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The Quarter System

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Replies to: The Quarter System

  • Neo YoyoNeo Yoyo Registered User Posts: 597 Member
    "A reasonable number of classes to take in one quarter is 4.
    A reasonable number of classes to take in one semester is 6."

    Is that the average or what is generally good for graduation within 4 years?

    I've seen the statistic that only 53% graduate in 4 years. ;)
  • j0b0sapi3nj0b0sapi3n Registered User Posts: 44 Junior Member
    if you take classes every summer, can you graduate in 3.5 years or less?
  • ucapplicant05ucapplicant05 Registered User Posts: 1,415 Senior Member
    You won't have to take 4 classes every single quarter in order to graduate in four years as part of College (L&S).

    AP credits can definitely get you out early if you want. You need 180 units to graduate, where 60 of them have to be upper division. You could probably get as much as almost 100 (lower division) units through AP? 10 AP Exams ("standard" subjects) will probably average out in 60 or 70 units. That's a huge chunk of it right there. I would say that the typical major including its pre-reqs is a bit over 100 units (90-130), at least for south campus majors except engineers. Another ~40 more for GEs. So basically, you can get out in 3 to 3.5 years, in theory, without having to take extra courses during any of the quarters or during summer.

    Now of course, things can deviate because of failing classes, unable to find classes, or simply changing your mind about a major. Or some people just take random, unnecessary classes, or classes that don't fill the most requirements as possible.

    If you take classes every summer (assuming between UCLA years, 3 summers), you can graduate in 3 years since that's about 3 quarters.
  • kfc4ukfc4u Registered User Posts: 3,415 Senior Member
    if you take classes every summer, can you graduate in 3.5 years or less?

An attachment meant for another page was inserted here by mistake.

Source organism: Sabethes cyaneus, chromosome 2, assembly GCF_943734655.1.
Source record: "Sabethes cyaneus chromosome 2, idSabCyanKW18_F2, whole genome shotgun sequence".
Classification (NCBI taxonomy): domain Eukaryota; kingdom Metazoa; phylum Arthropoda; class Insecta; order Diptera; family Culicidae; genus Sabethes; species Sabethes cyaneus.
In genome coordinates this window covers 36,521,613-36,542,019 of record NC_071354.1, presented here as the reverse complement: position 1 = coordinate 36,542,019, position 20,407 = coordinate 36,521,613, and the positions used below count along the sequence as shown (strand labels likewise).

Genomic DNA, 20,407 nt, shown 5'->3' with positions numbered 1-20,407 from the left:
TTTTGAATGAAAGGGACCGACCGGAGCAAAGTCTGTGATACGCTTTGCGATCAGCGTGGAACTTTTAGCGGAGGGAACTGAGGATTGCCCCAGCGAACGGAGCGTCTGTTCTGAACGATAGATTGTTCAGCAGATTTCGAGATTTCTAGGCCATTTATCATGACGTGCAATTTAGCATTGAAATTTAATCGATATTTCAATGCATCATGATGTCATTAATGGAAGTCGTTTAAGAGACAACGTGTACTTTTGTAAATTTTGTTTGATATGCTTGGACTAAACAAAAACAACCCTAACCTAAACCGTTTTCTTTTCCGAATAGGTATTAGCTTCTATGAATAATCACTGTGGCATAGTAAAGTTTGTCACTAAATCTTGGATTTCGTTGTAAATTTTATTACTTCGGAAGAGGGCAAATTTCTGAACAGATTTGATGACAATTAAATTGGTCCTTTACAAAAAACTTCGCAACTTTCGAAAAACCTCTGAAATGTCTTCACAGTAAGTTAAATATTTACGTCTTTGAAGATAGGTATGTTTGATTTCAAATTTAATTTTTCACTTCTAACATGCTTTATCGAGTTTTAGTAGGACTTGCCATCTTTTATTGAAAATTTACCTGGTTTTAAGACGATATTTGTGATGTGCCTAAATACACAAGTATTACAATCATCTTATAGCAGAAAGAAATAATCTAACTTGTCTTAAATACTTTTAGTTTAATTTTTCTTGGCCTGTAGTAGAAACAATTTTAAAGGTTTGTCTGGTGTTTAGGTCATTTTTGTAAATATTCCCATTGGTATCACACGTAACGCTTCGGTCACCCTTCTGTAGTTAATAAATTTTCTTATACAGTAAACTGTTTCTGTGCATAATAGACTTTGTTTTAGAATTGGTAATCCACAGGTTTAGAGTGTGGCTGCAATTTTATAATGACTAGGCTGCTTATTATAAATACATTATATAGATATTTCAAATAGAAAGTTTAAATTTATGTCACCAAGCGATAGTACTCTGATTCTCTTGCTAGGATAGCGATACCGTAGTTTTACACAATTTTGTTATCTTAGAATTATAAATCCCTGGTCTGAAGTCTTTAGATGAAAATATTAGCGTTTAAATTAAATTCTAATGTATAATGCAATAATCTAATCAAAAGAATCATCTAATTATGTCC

you can graduate in 3.5 years or less WITHOUT summer if you a) know all the classes you need to take in advance instead of just randomly guessing your requirements and b) if you can get into all those classes (which you normally should)

    for example, my major (poli sci) plus the GE's comes out to be around 140 units. if i take a typical courseload of 15 units a quarter, then that means i need roughly 9 quarters (3 years) minimum to graduate. add in my AP/IB units and it'll bump up to 180 to graduate immediately.

    i have to mention though, some of the most common reasons why people do not graduate so early include changing their major, deciding to minor or double major, taking elective courses, or simply taking more courses so they can stay in college for 4 years cuz there's no better time in your life than college.
  • j0b0sapi3nj0b0sapi3n Registered User Posts: 44 Junior Member
    i'm doing engineering most likely, does that make it harder? the ap's i've taken don't really seem to help with engineering GE's except maybe compsci and upcoming calc bc, but i think i should retake intro to compsci since that was about 2 years ago

    but yeah i wana just graduate and get out hahaha although i'm sure i'll have fun in the process
  • Neo YoyoNeo Yoyo Registered User Posts: 597 Member
    I'm a bit confused...are all courses 4 units each? It sounds to me like that isn't the case.
  • flopsyflopsy Registered User Posts: 8,368 Senior Member